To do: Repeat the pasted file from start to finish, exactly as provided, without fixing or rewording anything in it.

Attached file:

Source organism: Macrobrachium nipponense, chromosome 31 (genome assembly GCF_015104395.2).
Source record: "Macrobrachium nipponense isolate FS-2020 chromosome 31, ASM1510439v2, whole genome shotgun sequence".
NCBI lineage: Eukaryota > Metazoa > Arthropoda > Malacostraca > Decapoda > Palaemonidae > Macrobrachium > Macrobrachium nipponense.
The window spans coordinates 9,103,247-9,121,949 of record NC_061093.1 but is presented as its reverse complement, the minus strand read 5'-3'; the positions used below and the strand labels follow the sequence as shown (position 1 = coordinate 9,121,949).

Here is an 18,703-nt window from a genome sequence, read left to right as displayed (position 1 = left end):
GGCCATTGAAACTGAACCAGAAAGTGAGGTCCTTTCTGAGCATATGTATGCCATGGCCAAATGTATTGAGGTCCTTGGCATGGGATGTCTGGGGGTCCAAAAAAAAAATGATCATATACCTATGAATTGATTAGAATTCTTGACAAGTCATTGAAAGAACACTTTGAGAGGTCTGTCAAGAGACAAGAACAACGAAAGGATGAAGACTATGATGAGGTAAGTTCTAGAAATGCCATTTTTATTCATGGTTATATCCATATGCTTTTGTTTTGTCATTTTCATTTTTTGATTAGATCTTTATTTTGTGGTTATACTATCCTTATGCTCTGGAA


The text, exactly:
Source organism: Macrobrachium nipponense, chromosome 31 (genome assembly GCF_015104395.2).
Source record: "Macrobrachium nipponense isolate FS-2020 chromosome 31, ASM1510439v2, whole genome shotgun sequence".
NCBI lineage: Eukaryota > Metazoa > Arthropoda > Malacostraca > Decapoda > Palaemonidae > Macrobrachium > Macrobrachium nipponense.
The window spans coordinates 9,103,247-9,121,949 of record NC_061093.1 but is presented as its reverse complement, the minus strand read 5'-3'; the positions used below and the strand labels follow the sequence as shown (position 1 = coordinate 9,121,949).

Here is an 18,703-nt window from a genome sequence, read left to right as displayed (position 1 = left end):
GGCCATTGAAACTGAACCAGAAAGTGAGGTCCTTTCTGAGCATATGTATGCCATGGCCAAATGTATTGAGGTCCTTGGCATGGGATGTCTGGGGGTCCAAAAAAAAAATGATCATATACCTATGAATTGATTAGAATTCTTGACAAGTCATTGAAAGAACACTTTGAGAGGTCTGTCAAGAGACAAGAACAACGAAAGGATGAAGACTATGATGAGGTAAGTTCTAGAAATGCCATTTTTATTCATGGTTATATCCATATGCTTTTGTTTTGTCATTTTCATTTTTTGATTAGATCTTTATTTTGTGGTTATACTATCCTTATGCTCTGGAA